Acts 15.1-6; Psalm 121; John 15.1-8
Napoleon Bonaparte, keen to cock a snook at the Catholic Church, undertook instruction from Islamic imams. When his studies were completed, they were ready to make him a Moslem, but told him he would first have to forswear alcohol and submit to circumcision. Napoleon quickly decided to settle instead for a certificate of Islamic study.
His predicament parallels the difficulty the earliest Christians faced in trying to incorporate Gentiles into the nascent Church. Was Christian faith the completion of the covenant God had made with Abraham, so that to be a Christian one first had to keep the whole of the Torah? Or did the revelation of Christ cut across the old distinctions between Israel and “the nations”?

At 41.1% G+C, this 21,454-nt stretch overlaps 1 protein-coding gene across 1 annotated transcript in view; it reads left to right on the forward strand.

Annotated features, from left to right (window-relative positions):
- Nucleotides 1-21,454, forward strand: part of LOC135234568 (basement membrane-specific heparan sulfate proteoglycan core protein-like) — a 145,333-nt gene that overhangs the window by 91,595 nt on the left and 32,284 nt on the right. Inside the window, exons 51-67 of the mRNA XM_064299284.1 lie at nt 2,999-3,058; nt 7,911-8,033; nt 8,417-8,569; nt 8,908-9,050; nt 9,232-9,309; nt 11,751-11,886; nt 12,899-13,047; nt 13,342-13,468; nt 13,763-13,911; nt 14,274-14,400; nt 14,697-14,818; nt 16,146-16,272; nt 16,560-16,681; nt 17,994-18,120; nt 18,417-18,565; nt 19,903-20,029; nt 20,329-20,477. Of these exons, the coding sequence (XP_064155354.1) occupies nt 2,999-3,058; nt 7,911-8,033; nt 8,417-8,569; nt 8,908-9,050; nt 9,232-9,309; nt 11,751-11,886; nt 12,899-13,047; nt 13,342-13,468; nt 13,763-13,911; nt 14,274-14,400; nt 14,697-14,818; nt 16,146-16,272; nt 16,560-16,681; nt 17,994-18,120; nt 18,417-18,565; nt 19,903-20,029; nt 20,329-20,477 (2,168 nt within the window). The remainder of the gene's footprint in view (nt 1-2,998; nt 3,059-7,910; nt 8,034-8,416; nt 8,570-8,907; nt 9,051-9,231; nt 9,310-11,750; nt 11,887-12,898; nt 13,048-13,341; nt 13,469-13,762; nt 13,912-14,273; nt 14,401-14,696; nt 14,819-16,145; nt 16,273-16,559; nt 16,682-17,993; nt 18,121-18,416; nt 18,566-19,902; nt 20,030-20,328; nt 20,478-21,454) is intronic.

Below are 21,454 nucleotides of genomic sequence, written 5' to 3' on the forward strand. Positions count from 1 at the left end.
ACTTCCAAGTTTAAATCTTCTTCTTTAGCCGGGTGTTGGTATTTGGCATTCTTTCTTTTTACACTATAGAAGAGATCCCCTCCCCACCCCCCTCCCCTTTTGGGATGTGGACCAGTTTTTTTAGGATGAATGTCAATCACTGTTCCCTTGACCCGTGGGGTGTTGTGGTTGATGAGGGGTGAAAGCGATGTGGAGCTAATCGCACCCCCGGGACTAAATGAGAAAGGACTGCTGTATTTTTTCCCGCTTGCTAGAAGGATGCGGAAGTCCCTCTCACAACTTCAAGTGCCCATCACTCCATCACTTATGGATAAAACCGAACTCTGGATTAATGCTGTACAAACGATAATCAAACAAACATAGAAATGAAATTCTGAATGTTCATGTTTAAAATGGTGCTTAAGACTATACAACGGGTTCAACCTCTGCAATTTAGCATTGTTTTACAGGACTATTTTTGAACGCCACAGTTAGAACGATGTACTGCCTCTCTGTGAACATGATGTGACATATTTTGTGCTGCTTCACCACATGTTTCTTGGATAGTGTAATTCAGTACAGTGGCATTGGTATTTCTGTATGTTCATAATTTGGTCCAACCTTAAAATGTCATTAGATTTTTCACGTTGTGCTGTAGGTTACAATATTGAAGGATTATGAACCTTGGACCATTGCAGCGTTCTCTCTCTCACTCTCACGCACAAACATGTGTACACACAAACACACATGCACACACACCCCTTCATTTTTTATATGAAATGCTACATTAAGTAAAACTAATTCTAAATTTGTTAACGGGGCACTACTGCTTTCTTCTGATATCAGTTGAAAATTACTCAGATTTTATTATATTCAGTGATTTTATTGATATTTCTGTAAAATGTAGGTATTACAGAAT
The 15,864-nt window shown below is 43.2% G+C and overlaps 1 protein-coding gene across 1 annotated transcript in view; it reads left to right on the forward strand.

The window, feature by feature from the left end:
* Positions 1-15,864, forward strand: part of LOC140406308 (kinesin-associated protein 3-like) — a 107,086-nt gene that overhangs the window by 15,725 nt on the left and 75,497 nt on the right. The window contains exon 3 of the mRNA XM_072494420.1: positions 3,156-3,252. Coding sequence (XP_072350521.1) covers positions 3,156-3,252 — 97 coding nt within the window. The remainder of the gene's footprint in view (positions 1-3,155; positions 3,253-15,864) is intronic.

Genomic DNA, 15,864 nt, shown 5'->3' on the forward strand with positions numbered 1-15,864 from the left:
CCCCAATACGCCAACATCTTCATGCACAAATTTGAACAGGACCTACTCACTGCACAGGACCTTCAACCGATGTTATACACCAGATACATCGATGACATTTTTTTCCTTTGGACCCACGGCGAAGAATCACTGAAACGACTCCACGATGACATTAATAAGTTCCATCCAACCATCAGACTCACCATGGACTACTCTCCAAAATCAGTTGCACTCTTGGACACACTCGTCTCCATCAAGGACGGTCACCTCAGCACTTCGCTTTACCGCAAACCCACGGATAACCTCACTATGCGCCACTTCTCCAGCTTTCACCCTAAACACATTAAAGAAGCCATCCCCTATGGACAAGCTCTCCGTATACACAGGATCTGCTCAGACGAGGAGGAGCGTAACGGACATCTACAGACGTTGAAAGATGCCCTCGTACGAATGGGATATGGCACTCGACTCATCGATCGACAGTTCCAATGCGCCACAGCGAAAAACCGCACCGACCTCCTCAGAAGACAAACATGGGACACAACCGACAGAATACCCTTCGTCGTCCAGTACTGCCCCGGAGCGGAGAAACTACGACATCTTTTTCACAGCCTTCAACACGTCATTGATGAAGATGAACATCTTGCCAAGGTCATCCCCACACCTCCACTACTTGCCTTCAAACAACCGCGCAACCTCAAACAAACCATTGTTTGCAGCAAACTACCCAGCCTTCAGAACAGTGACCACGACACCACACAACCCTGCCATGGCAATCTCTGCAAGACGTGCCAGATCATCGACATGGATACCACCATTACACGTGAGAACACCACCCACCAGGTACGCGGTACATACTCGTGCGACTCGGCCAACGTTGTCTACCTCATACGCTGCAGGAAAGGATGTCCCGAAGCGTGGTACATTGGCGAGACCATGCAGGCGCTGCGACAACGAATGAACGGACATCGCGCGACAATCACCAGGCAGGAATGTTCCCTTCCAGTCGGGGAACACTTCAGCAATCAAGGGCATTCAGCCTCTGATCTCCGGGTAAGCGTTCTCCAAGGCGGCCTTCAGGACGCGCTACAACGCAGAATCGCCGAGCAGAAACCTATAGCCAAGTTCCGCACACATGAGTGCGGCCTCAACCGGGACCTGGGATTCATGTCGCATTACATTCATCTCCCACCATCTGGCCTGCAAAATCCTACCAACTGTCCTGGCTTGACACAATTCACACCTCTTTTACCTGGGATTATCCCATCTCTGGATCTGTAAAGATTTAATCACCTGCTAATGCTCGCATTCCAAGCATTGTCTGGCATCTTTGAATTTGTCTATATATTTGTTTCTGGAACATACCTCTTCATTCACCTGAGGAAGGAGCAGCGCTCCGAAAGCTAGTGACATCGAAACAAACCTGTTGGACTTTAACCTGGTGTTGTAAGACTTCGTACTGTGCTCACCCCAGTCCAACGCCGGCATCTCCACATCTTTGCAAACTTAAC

It was in the preaching of Paul, addressed first to the Jews but then, when the message fell on deaf ears, offered to Gentiles, that the answer began to be worked out. The Gentiles, Paul declared, had been grafted onto the tree of Israel, “to share with them the rich sap.”
[Romans 11.17-18] God himself had welcomed all peoples into his own house.